Artist: Every Time I Die
Album: From Parts Unknown
Release Date: June 30th 2014
Every Time I Die have continuously released brilliantly constructed dirty southern groove and balls-to-the-wall hardcore for well over a decade now and on previous album ‘Ex Lives’ showed no signs of running out of steam. Can they keep up the intensity on ‘From Parts Unknown’?
‘The Great Secret’ explodes into a deafening wall of noise that follows with drummer Ryan ‘Legs’ Leger flexing his muscles and showing how he accompanies Jordan Buckley and Andy Williams blistering fretwork. A charging start for the boys from Buffalo, NY. ‘Pelican of the Desert’ has producers (Converge’s Kurt Ballou) fingerprints all over it. Clocking in at less than two minutes, certain riffs sound akin to his style of play.
Now if we know one thing for sure about ETID it’s that they most definitely can write a groovetastic punk party anthem, and ‘Decayin with the Boys’ is simply that. Along with the recently released video, (that is 100% NSFW!) head banging is necessary and failure to comply will result in you being body slammed through a poker game or getting a pie to the face if your too busy taking a selfie. The riffs keep coming in the form of ‘Overstayer’ that also features one of frontman Keith Buckley’s most stand out lyrics of the album with the line, “I should have died when I was young” over scathing guitars.
‘If There Is Room to Move, Things Move’ incites you to do just that, move. If you’ve ever witnessed a ETID live show then you will be familiar with the chaos and bedlam that ensues on and off stage. This track sounds like it’s been recently discovered from a vault that houses the original recordings of break-through album, 2003’s ‘Hot Damn!’ Savagely brutal stuff. Kurt Ballou’s influence shines through once again on the slow building, jaunty piano led ‘Moor’, that when it finally kicks in has some of the heaviest and most filth-ridden guitars ETID have ever laid down. A devastating beatdown-esque style brings the song back around to the jaunty yet haunting piano before just cutting off.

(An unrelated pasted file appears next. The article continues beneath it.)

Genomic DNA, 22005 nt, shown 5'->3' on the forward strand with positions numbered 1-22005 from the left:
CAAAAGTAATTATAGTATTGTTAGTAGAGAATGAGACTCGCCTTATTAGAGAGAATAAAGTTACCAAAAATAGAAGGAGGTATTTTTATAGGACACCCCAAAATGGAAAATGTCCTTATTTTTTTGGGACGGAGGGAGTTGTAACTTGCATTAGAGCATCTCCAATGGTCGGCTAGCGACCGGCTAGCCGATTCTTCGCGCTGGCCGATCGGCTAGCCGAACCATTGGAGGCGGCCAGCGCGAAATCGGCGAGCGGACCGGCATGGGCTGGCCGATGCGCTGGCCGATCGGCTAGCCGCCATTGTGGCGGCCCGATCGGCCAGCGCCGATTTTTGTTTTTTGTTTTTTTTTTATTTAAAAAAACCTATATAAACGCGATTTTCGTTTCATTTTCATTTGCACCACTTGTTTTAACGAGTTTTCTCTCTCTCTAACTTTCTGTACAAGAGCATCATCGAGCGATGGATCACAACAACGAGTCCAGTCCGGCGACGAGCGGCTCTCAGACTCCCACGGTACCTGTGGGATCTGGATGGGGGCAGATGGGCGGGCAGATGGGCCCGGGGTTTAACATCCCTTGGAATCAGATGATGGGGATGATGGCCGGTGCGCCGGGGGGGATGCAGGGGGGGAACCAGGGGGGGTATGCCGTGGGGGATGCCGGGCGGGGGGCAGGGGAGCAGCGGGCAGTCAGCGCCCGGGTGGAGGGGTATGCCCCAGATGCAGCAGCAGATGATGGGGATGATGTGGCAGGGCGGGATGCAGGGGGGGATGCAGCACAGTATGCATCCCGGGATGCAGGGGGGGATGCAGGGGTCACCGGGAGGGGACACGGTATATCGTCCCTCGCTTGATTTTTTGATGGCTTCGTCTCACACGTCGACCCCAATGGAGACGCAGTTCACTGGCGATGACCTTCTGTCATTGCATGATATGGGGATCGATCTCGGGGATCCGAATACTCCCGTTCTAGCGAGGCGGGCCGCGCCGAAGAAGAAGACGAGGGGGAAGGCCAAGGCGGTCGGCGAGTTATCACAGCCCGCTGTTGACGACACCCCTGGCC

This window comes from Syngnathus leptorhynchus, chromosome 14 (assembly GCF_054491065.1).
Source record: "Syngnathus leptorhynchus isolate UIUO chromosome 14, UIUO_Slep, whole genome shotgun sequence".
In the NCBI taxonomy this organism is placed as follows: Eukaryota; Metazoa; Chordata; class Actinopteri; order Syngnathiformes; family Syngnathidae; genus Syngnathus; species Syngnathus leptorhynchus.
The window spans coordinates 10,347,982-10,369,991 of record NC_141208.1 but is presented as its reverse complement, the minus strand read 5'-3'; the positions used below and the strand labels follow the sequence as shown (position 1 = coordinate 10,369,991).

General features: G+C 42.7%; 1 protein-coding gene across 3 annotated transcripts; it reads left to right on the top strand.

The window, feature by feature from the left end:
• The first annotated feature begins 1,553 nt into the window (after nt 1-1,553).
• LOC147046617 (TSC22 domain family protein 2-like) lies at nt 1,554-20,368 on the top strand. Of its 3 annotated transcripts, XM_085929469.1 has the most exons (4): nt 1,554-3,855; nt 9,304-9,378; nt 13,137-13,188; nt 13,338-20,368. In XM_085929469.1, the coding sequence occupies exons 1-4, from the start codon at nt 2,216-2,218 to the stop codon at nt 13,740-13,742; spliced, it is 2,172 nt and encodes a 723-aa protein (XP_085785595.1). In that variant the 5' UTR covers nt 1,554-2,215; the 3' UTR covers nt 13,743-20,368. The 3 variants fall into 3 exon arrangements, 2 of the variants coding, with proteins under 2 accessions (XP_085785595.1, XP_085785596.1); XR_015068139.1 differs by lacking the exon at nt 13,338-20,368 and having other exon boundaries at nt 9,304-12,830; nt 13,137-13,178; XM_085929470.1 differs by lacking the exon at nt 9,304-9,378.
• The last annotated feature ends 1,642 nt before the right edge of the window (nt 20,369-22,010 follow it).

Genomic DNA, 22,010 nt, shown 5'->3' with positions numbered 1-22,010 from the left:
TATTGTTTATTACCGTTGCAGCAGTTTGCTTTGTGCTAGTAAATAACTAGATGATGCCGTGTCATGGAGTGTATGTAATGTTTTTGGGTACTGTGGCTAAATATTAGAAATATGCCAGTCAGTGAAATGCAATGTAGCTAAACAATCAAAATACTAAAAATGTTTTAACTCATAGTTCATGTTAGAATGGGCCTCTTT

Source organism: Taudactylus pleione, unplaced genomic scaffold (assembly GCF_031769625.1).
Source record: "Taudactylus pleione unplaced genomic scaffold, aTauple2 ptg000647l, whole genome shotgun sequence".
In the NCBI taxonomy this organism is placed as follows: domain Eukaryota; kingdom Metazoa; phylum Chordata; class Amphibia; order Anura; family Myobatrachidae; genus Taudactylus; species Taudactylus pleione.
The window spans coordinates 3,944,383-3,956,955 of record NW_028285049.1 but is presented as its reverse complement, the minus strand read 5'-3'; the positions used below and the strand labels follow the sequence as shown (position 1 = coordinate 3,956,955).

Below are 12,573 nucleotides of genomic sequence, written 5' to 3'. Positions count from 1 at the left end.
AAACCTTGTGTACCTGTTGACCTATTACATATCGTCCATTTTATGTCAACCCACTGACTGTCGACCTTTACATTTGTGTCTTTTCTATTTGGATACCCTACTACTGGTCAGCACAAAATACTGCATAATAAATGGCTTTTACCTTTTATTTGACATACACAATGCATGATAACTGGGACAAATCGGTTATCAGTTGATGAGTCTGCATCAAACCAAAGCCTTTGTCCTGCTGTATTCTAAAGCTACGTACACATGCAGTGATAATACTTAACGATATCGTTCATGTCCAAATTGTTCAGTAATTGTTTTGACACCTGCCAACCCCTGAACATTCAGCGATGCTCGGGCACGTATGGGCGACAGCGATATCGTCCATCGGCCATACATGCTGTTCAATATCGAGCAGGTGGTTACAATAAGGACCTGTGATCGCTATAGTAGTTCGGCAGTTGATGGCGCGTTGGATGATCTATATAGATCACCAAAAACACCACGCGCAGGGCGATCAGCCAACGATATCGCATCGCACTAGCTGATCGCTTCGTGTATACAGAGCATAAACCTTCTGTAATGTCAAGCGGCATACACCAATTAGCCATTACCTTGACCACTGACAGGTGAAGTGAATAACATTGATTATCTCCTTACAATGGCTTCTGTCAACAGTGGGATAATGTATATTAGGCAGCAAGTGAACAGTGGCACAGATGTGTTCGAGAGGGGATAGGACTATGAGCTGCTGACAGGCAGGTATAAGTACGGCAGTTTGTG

‘Thirst’ may just be one of the greatest songs the band has penned to date, it’s infectiously catchy, short, simple and to the point, and the Beevis & Butthead style video makes us grin like a Cheshire Cat and puts a flat full of UK students predrinks to shame. When news emerged that Brian Fallon of The Gaslight Anthem fame was to lay down his raspy rockabilly crooner vocal to this record it raised a few eyebrows, and so it should. His parts sound great but then sandwiched in-between the harshness of Keith Buckley’s vocals and the hard hitting playing, it all sounds a bit confusing on ‘Old Light’.
‘El Dorado’ might as well have been on ‘The Big Dirty’ with that Southern groove running throughout not too far off fellow punk champions The Bronx. It adds a different layer to the onion that is ETID with big rock riff hooks and a mid tempo pace to strut along to. Closing out the album is ‘Idiot’ with a ‘Last Night in Town’ vibe running through it, that is until towards the end, another example of moving into heavier territory with an almost unrecognisable tone, a gnarly death sound.
This is probably the first album of the bands that you can take any song and put it onto another album of theirs and it not be out of place. It has everything they’ve been influenced by and comprised of over their career and smashed together to create an unholy racket that we thoroughly enjoy.